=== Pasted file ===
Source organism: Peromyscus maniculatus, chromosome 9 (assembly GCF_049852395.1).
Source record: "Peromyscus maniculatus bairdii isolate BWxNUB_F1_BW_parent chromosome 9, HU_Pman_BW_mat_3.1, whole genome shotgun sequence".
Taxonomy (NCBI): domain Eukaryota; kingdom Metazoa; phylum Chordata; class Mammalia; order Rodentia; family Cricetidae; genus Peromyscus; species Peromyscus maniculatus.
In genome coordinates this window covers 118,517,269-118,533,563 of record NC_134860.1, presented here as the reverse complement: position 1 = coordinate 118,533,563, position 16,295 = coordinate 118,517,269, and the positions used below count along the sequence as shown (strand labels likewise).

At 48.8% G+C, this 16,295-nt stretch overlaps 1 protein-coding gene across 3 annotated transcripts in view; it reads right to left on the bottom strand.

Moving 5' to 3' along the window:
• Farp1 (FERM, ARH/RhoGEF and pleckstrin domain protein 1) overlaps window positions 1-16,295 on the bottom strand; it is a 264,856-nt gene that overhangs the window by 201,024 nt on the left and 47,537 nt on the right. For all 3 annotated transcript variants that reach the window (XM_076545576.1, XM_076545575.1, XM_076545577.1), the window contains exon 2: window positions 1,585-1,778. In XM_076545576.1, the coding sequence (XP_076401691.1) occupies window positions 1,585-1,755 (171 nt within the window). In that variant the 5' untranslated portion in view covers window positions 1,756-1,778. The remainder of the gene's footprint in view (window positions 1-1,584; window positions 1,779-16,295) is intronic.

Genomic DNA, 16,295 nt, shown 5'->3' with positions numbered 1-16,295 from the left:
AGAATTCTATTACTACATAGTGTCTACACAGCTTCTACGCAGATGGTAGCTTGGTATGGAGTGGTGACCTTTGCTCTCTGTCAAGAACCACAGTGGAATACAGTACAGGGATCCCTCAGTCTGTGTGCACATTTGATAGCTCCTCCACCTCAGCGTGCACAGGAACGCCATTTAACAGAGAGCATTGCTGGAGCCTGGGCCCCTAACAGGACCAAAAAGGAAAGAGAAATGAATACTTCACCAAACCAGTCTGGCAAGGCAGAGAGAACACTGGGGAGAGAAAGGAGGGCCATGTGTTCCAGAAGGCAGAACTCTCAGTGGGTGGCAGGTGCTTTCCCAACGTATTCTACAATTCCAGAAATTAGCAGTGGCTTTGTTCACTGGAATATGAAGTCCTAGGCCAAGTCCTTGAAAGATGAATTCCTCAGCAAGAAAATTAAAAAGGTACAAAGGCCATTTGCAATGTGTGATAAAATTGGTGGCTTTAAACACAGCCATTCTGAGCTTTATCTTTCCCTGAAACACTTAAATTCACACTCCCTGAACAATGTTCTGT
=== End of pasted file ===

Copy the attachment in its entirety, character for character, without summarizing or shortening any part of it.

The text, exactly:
Source organism: Peromyscus maniculatus, chromosome 9 (assembly GCF_049852395.1).
Source record: "Peromyscus maniculatus bairdii isolate BWxNUB_F1_BW_parent chromosome 9, HU_Pman_BW_mat_3.1, whole genome shotgun sequence".
Taxonomy (NCBI): domain Eukaryota; kingdom Metazoa; phylum Chordata; class Mammalia; order Rodentia; family Cricetidae; genus Peromyscus; species Peromyscus maniculatus.
In genome coordinates this window covers 118,517,269-118,533,563 of record NC_134860.1, presented here as the reverse complement: position 1 = coordinate 118,533,563, position 16,295 = coordinate 118,517,269, and the positions used below count along the sequence as shown (strand labels likewise).

At 48.8% G+C, this 16,295-nt stretch overlaps 1 protein-coding gene across 3 annotated transcripts in view; it reads right to left on the bottom strand.

Moving 5' to 3' along the window:
• Farp1 (FERM, ARH/RhoGEF and pleckstrin domain protein 1) overlaps window positions 1-16,295 on the bottom strand; it is a 264,856-nt gene that overhangs the window by 201,024 nt on the left and 47,537 nt on the right. For all 3 annotated transcript variants that reach the window (XM_076545576.1, XM_076545575.1, XM_076545577.1), the window contains exon 2: window positions 1,585-1,778. In XM_076545576.1, the coding sequence (XP_076401691.1) occupies window positions 1,585-1,755 (171 nt within the window). In that variant the 5' untranslated portion in view covers window positions 1,756-1,778. The remainder of the gene's footprint in view (window positions 1-1,584; window positions 1,779-16,295) is intronic.

Genomic DNA, 16,295 nt, shown 5'->3' with positions numbered 1-16,295 from the left:
AGAATTCTATTACTACATAGTGTCTACACAGCTTCTACGCAGATGGTAGCTTGGTATGGAGTGGTGACCTTTGCTCTCTGTCAAGAACCACAGTGGAATACAGTACAGGGATCCCTCAGTCTGTGTGCACATTTGATAGCTCCTCCACCTCAGCGTGCACAGGAACGCCATTTAACAGAGAGCATTGCTGGAGCCTGGGCCCCTAACAGGACCAAAAAGGAAAGAGAAATGAATACTTCACCAAACCAGTCTGGCAAGGCAGAGAGAACACTGGGGAGAGAAAGGAGGGCCATGTGTTCCAGAAGGCAGAACTCTCAGTGGGTGGCAGGTGCTTTCCCAACGTATTCTACAATTCCAGAAATTAGCAGTGGCTTTGTTCACTGGAATATGAAGTCCTAGGCCAAGTCCTTGAAAGATGAATTCCTCAGCAAGAAAATTAAAAAGGTACAAAGGCCATTTGCAATGTGTGATAAAATTGGTGGCTTTAAACACAGCCATTCTGAGCTTTATCTTTCCCTGAAACACTTAAATTCACACTCCCTGAACAATGTTCTGT